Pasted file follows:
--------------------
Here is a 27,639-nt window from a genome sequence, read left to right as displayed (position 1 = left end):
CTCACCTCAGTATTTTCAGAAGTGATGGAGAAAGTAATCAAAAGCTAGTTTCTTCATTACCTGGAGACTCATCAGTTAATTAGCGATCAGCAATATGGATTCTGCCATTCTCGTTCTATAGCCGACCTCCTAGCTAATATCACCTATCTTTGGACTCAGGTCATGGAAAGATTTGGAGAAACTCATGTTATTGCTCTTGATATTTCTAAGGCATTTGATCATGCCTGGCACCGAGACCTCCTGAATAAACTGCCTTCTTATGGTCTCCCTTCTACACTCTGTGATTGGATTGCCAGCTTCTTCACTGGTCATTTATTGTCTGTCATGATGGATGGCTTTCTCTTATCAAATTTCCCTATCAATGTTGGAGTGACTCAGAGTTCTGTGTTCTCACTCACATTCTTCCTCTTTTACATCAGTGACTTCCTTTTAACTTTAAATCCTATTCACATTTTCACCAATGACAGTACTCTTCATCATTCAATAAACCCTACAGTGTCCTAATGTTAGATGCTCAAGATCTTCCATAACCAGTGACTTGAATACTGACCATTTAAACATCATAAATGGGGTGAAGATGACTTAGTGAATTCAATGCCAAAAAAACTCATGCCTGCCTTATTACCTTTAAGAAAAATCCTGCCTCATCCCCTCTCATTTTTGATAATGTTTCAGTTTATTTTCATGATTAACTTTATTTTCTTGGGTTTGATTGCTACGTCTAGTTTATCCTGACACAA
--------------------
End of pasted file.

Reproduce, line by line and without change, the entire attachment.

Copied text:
Here is a 27,639-nt window from a genome sequence, read left to right as displayed (position 1 = left end):
CTCACCTCAGTATTTTCAGAAGTGATGGAGAAAGTAATCAAAAGCTAGTTTCTTCATTACCTGGAGACTCATCAGTTAATTAGCGATCAGCAATATGGATTCTGCCATTCTCGTTCTATAGCCGACCTCCTAGCTAATATCACCTATCTTTGGACTCAGGTCATGGAAAGATTTGGAGAAACTCATGTTATTGCTCTTGATATTTCTAAGGCATTTGATCATGCCTGGCACCGAGACCTCCTGAATAAACTGCCTTCTTATGGTCTCCCTTCTACACTCTGTGATTGGATTGCCAGCTTCTTCACTGGTCATTTATTGTCTGTCATGATGGATGGCTTTCTCTTATCAAATTTCCCTATCAATGTTGGAGTGACTCAGAGTTCTGTGTTCTCACTCACATTCTTCCTCTTTTACATCAGTGACTTCCTTTTAACTTTAAATCCTATTCACATTTTCACCAATGACAGTACTCTTCATCATTCAATAAACCCTACAGTGTCCTAATGTTAGATGCTCAAGATCTTCCATAACCAGTGACTTGAATACTGACCATTTAAACATCATAAATGGGGTGAAGATGACTTAGTGAATTCAATGCCAAAAAAACTCATGCCTGCCTTATTACCTTTAAGAAAAATCCTGCCTCATCCCCTCTCATTTTTGATAATGTTTCAGTTTATTTTCATGATTAACTTTATTTTCTTGGGTTTGATTGCTACGTCTAGTTTATCCTGACACAA